Review Detail4.2 106
A Great and Terrible Beauty by Libba Bray captures all who read it. Beauty is about a young teen, Gemma, who is relentless and curious. This novel started in India, where Gemma was in the market place with her mother, once again arguing over whether or not she should be allowed to go to London for schooling. Her last words to her mother were "I don't care if you come home at all." I, for one, can completely relate to this feeling of resent. Little did Gemma know, though, that her words would be true and her mother would not return home later that day. Since her mother's death, Gemma received her wish and was sent to Spence Academy to become a lady. There the headmistress does little to make her feel welcome, and her only comfort is her roommate, Ann, who is knowledgeable and always absorbed in reading. After proving her worth, she becomes acquaintances with Felicity and Pippa, and eventually they even become friendly. With them, she discovers a great and terrible power that Kartik, the mysterious man she met in the marketplace, tries to warn her to control.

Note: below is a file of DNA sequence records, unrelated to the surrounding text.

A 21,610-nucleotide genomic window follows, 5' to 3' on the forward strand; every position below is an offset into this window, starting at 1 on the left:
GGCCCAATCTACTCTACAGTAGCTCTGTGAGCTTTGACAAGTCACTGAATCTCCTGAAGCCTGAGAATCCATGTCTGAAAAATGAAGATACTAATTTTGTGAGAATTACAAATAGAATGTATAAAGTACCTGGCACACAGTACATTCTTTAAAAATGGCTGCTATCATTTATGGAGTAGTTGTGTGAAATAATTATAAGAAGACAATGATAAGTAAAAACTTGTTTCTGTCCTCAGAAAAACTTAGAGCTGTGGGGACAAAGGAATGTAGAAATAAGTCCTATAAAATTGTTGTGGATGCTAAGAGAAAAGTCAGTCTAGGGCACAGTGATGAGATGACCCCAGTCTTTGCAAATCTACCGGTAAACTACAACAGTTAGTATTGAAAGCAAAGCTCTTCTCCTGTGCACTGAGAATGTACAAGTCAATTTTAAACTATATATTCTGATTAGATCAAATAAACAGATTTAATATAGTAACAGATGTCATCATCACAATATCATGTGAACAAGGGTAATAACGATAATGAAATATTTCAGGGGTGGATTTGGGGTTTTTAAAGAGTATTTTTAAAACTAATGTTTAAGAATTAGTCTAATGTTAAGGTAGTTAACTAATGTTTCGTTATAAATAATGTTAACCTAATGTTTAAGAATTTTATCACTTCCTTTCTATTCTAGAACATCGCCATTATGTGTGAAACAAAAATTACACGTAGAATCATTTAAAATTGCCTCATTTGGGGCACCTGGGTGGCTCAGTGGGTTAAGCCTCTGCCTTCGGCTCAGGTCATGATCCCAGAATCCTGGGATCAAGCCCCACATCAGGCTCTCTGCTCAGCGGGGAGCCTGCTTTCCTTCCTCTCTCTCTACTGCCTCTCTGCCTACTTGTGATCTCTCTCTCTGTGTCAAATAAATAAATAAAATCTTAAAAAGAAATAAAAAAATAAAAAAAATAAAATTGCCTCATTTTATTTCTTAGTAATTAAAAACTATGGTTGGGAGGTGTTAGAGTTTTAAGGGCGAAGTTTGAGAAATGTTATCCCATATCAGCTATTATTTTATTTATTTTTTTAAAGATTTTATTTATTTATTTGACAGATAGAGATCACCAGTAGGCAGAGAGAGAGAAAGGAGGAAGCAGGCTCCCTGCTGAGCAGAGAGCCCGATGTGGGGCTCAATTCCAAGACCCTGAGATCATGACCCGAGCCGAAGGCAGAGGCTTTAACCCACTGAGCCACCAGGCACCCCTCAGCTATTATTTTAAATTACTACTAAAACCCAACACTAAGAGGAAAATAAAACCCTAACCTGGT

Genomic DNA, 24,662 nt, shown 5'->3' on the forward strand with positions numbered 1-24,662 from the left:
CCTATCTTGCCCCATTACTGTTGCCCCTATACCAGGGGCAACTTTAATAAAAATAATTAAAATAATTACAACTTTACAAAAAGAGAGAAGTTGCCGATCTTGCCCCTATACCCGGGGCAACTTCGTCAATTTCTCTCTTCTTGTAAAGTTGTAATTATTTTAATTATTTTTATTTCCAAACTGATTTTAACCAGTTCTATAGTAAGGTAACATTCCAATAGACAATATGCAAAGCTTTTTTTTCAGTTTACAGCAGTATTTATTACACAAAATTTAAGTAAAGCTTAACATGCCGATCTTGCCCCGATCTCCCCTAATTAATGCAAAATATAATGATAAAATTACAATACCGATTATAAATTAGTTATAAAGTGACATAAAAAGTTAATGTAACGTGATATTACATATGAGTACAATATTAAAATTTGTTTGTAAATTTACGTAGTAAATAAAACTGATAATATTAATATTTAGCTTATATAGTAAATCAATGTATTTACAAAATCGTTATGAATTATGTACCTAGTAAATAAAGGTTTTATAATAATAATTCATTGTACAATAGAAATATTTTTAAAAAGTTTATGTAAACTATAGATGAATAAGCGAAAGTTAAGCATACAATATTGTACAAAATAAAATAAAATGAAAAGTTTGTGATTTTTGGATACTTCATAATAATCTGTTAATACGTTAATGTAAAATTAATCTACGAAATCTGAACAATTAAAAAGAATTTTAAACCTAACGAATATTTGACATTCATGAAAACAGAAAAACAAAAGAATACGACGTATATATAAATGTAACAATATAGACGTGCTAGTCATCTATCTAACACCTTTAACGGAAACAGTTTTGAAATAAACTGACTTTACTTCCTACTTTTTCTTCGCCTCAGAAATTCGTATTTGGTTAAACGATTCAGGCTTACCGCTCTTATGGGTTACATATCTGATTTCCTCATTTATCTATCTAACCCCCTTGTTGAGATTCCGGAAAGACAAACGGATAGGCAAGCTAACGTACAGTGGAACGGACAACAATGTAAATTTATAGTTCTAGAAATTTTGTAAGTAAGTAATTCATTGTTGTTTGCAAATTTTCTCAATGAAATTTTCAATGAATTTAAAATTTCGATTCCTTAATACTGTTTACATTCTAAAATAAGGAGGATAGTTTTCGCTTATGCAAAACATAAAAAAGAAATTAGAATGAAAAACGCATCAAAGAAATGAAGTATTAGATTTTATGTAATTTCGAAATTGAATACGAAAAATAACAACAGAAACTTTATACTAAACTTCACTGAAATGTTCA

Bray weaves a story of danger, suspense, magic, mystery, and desire. She sets it over 100 years in the past, in India and London. She creates the heroine, Gemma, and truly releases her eccentric and stubborn spirit. Then she adds three friends, one with brains, one with beauty, and one with leadership into this already capturing mix. On top of this all, she puts in a dash of magic and romance for the final blend. All these ingredients together create a most wonderful story to read, impossible to put down once started. Though some parts may be slightly confusing, such as distinguishing Pippa from Felicity, they do not take away from the story at all. I would give A Great and Terrible Beauty 5 out of 5 stars. I cannot wait until the next book in the trilogy.
Reprinted here with author's permission.